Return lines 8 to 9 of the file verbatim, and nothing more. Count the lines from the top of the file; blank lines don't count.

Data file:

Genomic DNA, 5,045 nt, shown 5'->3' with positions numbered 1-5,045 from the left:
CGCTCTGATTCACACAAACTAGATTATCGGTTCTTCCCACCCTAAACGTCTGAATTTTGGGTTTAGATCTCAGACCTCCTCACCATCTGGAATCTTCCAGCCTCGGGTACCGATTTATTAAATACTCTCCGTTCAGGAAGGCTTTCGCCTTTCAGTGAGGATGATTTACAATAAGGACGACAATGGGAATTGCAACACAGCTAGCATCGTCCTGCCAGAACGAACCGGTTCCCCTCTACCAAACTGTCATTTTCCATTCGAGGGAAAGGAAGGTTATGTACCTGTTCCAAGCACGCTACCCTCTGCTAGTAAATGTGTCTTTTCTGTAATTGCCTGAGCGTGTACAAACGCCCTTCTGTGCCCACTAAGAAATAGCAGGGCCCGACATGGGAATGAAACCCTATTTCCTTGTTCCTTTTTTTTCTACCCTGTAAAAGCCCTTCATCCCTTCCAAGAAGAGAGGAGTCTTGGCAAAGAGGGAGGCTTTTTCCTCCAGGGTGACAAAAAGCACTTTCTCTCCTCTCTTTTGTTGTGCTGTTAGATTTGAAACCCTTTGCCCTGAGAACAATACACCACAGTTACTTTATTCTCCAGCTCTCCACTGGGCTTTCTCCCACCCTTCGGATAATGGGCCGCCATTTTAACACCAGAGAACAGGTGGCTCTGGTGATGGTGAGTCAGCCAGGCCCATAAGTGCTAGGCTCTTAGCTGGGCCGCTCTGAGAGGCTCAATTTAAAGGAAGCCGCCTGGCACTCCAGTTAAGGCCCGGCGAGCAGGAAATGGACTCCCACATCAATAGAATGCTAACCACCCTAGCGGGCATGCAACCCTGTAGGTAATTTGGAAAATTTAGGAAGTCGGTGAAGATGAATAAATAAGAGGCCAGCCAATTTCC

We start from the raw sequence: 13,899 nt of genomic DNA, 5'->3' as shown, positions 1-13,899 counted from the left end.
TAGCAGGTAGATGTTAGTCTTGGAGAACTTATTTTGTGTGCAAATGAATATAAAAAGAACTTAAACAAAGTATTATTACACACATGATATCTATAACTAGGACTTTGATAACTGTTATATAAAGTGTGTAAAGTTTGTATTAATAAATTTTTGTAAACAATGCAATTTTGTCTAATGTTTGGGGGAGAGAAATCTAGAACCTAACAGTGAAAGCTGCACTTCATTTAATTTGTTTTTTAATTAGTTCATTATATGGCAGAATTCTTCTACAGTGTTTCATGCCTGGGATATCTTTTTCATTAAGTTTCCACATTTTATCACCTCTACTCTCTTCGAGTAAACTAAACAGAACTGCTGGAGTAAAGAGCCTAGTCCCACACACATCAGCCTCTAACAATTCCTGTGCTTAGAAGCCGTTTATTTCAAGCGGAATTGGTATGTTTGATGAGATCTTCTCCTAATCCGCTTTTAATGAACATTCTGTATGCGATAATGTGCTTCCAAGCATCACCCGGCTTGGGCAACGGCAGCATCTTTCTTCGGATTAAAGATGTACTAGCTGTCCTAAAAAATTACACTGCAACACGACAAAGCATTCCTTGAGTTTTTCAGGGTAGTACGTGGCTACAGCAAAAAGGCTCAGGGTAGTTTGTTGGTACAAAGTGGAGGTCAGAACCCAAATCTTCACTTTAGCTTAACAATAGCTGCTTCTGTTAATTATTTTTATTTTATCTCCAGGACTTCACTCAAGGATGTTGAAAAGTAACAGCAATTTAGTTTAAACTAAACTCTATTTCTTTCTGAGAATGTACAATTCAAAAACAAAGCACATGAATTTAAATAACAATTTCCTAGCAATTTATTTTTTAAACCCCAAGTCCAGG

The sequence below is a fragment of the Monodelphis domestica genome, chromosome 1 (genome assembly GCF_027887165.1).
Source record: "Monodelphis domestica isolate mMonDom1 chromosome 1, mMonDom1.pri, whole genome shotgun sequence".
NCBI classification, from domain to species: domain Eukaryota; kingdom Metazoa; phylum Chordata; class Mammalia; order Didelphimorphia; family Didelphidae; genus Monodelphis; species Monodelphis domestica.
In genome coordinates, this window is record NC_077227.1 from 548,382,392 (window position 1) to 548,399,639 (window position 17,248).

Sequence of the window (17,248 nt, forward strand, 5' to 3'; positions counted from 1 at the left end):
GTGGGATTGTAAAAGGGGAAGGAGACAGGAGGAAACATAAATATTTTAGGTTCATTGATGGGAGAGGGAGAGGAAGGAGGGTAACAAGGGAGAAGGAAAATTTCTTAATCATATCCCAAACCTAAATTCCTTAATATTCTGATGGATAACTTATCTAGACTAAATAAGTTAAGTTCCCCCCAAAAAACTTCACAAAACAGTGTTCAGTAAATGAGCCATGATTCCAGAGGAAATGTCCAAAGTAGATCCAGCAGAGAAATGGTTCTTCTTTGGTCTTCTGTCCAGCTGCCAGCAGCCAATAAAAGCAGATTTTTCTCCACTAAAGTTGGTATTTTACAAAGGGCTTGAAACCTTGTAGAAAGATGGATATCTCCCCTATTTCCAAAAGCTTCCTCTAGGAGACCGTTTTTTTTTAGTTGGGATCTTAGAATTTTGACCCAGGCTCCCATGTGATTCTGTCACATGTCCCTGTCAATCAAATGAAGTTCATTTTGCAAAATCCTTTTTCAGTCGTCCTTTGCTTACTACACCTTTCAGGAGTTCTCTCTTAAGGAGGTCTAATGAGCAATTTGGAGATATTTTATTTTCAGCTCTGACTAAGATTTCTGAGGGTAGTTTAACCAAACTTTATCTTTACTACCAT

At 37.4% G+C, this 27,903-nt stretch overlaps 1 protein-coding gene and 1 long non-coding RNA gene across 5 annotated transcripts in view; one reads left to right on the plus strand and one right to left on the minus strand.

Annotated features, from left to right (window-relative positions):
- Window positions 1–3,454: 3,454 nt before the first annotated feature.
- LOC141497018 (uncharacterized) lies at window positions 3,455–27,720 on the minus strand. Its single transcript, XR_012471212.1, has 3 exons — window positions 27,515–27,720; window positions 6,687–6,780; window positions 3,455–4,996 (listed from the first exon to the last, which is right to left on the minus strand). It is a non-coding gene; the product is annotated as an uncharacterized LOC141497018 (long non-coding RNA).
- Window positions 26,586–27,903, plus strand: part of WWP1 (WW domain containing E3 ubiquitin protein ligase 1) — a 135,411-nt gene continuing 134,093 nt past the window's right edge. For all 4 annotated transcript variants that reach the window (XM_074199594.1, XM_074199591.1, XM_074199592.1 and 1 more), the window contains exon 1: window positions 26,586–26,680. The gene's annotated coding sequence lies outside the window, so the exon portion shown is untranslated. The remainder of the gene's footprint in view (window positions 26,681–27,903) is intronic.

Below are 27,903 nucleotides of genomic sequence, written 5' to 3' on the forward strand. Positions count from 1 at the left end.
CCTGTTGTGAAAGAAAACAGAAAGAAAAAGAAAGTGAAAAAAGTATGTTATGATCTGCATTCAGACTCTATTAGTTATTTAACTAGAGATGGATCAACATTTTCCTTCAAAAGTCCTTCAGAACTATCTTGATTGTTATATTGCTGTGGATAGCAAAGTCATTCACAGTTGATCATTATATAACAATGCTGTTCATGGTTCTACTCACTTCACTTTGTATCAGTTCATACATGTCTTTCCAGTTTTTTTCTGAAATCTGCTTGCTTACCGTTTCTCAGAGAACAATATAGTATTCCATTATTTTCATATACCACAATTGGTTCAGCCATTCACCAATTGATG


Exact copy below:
In genome coordinates, this window is record NC_077227.1 from 548,382,392 (window position 1) to 548,399,639 (window position 17,248).

Sequence of the window (17,248 nt, forward strand, 5' to 3'; positions counted from 1 at the left end):